Doctor recalls early passion for medicine

October 1, 2007

John Zitelli, M.D., laughs when he recalls how he first realized his passion for medicine. The clinical associate professor of dermatology and otolaryngology, University of Pittsburgh Medical Center, remembers when his aunt, who liked to whittle, gave him a small knife. Instead of using it on wood, Dr. Zitelli would use it to dissect road kill. In high school, years later, he worked at a funeral home, embalming bodies.

The clinical associate professor of dermatology and otolaryngology, University of Pittsburgh Medical Center, remembers when his aunt, who liked to whittle, gave him a small knife. Instead of using it on wood, Dr. Zitelli would use it to dissect road kill. In high school, years later, he worked at a funeral home, embalming bodies.

Carving his niche

Known for his work in facial reconstruction, Dr. Zitelli modified and improved the bilobed flap approach for reconstructing difficult wounds on the nose.

"The bilobed flap has been used for a long time, but it did not work very well because it created tissue protrusion," Dr. Zitelli tells Dermatology Times.

"The design modification that I made just changed the angle a little so that you could move tissue more efficiently from the upper part of the nose to the lower part of the nose, without changing the shape of the nose," he says.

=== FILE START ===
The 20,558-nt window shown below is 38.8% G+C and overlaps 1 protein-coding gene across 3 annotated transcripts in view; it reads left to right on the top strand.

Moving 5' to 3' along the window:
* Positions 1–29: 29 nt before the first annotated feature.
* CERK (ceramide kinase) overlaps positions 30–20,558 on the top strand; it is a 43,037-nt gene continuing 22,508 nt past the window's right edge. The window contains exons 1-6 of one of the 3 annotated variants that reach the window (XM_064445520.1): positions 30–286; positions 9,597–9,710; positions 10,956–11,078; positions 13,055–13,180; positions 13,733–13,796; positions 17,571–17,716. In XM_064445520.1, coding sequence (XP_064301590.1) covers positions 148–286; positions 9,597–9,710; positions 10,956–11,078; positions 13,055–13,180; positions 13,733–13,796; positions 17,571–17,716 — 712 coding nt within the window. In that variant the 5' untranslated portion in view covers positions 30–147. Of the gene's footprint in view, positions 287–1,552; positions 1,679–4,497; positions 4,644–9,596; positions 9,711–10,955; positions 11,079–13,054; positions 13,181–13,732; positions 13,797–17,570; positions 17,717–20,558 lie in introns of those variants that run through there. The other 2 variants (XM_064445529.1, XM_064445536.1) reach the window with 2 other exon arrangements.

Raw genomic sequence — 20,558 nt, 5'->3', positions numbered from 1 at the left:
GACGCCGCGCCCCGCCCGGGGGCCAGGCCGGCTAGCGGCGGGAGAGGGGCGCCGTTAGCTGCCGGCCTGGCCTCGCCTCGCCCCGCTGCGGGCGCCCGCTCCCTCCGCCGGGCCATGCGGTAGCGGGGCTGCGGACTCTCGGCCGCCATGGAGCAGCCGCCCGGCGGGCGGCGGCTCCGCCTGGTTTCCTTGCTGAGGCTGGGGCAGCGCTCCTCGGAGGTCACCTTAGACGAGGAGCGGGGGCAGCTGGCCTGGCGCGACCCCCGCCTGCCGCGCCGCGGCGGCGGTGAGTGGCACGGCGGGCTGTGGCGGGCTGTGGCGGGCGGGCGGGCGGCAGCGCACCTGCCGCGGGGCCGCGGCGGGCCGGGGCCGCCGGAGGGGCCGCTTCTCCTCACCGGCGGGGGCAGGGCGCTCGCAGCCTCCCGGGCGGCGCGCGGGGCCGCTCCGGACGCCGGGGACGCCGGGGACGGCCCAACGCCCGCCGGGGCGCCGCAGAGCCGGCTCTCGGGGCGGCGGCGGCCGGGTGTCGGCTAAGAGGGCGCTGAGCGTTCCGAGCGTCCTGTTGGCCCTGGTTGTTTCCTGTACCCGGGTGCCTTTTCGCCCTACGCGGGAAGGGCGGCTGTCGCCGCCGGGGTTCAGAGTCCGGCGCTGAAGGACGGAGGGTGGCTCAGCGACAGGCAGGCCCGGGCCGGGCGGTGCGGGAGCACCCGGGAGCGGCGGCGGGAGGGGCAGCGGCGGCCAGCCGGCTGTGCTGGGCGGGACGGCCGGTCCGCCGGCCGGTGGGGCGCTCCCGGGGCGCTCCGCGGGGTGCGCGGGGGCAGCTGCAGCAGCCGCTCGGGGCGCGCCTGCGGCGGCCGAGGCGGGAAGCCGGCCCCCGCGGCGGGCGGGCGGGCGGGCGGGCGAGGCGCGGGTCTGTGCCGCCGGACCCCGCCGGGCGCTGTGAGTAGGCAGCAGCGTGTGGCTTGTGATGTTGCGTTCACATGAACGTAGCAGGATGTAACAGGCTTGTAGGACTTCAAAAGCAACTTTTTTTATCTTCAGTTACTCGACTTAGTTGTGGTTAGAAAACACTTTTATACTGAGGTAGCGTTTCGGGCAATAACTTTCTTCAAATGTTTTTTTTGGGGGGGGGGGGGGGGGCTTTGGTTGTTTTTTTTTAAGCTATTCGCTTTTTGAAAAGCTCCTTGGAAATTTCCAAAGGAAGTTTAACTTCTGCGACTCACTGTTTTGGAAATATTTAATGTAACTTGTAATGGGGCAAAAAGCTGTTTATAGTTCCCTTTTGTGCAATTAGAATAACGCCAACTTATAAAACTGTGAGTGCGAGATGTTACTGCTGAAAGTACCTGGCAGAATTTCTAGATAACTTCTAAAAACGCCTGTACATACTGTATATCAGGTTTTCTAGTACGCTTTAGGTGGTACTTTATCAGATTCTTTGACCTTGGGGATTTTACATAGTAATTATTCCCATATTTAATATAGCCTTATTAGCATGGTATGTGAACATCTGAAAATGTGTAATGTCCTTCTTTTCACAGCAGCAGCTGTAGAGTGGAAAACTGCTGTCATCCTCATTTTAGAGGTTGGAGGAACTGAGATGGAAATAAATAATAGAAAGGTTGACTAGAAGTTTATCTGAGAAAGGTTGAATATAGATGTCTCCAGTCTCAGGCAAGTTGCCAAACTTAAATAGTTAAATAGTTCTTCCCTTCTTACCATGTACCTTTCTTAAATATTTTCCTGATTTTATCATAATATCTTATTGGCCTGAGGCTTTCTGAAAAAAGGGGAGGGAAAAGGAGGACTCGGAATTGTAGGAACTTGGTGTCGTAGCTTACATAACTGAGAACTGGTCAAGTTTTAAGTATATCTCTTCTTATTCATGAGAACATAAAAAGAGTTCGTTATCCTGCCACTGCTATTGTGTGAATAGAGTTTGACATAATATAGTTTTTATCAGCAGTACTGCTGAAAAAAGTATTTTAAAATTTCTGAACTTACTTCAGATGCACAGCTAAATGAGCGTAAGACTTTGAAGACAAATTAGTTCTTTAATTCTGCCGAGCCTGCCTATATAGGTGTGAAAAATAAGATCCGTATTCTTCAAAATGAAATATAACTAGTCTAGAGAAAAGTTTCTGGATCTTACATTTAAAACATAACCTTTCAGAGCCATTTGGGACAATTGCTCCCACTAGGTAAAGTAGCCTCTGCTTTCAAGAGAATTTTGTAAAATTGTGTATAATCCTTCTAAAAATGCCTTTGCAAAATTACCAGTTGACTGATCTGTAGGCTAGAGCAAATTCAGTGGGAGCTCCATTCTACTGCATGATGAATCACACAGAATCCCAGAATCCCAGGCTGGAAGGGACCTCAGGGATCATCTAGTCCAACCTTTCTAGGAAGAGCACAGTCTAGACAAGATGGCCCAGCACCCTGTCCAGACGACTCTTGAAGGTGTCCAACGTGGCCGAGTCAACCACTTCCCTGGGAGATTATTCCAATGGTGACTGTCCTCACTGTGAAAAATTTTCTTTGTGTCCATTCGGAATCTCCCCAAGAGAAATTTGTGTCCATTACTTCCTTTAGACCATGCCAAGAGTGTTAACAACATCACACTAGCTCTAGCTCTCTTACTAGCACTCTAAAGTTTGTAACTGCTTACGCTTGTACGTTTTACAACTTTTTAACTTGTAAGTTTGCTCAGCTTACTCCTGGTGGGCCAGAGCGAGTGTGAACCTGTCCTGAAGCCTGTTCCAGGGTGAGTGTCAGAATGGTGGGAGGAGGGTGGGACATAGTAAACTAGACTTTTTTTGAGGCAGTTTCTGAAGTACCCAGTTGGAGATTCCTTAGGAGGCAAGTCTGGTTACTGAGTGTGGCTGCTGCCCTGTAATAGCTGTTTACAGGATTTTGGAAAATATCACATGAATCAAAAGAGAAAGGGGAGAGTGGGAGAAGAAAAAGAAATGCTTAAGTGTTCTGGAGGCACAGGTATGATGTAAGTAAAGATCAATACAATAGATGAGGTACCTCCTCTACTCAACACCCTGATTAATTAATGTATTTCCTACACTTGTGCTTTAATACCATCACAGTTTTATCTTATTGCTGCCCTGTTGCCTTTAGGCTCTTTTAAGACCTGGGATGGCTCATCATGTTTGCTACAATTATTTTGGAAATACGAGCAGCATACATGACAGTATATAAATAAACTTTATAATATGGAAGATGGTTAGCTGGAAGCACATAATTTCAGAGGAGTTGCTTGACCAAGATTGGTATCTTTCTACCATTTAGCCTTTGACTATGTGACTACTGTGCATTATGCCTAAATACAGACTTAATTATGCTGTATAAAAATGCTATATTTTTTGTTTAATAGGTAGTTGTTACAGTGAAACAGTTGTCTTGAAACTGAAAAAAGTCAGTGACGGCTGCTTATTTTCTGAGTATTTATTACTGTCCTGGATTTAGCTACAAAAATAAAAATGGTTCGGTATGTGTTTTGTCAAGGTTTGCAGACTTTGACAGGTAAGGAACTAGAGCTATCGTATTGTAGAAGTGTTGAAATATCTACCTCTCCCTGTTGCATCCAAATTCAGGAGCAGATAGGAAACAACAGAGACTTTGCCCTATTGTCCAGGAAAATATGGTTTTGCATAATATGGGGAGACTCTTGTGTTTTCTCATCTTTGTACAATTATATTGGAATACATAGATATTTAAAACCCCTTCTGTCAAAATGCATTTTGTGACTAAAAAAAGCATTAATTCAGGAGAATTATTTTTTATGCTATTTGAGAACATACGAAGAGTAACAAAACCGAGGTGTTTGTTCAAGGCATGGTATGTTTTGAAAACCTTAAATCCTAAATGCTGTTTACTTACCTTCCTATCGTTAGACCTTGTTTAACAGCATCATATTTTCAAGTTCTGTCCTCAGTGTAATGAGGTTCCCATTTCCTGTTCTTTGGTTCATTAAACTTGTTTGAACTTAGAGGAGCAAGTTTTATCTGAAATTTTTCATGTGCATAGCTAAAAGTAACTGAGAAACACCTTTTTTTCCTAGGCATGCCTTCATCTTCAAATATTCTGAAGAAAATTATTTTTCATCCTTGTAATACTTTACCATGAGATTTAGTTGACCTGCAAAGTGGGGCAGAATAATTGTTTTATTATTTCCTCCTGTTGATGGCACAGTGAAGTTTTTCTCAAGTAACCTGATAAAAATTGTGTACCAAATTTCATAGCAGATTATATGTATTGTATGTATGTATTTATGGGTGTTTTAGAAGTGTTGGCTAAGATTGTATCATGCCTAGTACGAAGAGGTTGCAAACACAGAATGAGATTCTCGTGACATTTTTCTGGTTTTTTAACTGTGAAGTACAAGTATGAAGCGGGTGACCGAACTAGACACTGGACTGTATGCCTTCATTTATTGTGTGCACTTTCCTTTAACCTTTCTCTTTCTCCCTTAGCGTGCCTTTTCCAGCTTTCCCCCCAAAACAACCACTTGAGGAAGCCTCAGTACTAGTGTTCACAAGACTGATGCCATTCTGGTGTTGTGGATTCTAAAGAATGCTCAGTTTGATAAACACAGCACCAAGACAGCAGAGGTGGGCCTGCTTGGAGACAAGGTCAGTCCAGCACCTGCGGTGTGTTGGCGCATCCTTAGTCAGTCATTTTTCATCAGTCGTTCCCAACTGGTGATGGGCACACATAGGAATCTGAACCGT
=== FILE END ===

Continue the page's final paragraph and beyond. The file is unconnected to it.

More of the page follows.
The dermatologist has also made his dent in making Mohs surgery a more accepted approach for treating melanoma.

"Mohs surgery is used for treating many kinds of skin cancers, but for a number of reasons it was not often used by even Mohs surgeons for treating melanoma," Dr. Zitelli says.

"Some have not used it because of medical-legal reasons and the fear of doing anything that was not the standard of care. Another reason is that to do Mohs for melanoma is technically more difficult than it is for treating other types of cancer, such as basal cell cancer. So, it requires special training and a high-quality laboratory," Dr. Zitelli notes.

Dr. Zitelli recommends that Mohs surgeons use a high-tech stain in the laboratory, called immunoperoxidase stain (specifically, MART-1). The stain lights up the melanocytes and allows dermatopathologists and others to more easily see the cells under the microscope than when they use the regular stains.

Dr. Zitelli, who has published and spoken worldwide on Mohs for melanoma, says one of the biggest lessons that he has learned in his research is how cost-effective Mohs can be.

"We did cost analyses on Mohs surgery and have shown that it is just as cost-effective as excisional surgery in the office, but is more valuable because the cure rate is higher," he says. "If you look at the code for Mohs surgery and compare it with codes for other skin cancer treatment types, Mohs Mohs can be.

"We did cost analyses on Mohs surgery and have shown that it is just as cost-effective as excisional surgery in the office, but is more valuable because the cure rate is higher," Dr. Zitelli says.

"If you look at the code for Mohs surgery and compare it with codes for other skin cancer treatment types, Mohs appears to be more expensive, but people forget that Mohs combines all the pathology and all surgery in one code," he says.

Passing on handiwork

Dr. Zitelli combines a love for teaching with his full-time practice in Pittsburgh. The large Mohs practice offers approved slots for two procedural dermatology and Mohs college fellowships.

"We also have dermatology residents and teach the otolaryngology residents their facial plastic surgery," Dr. Zitelli says.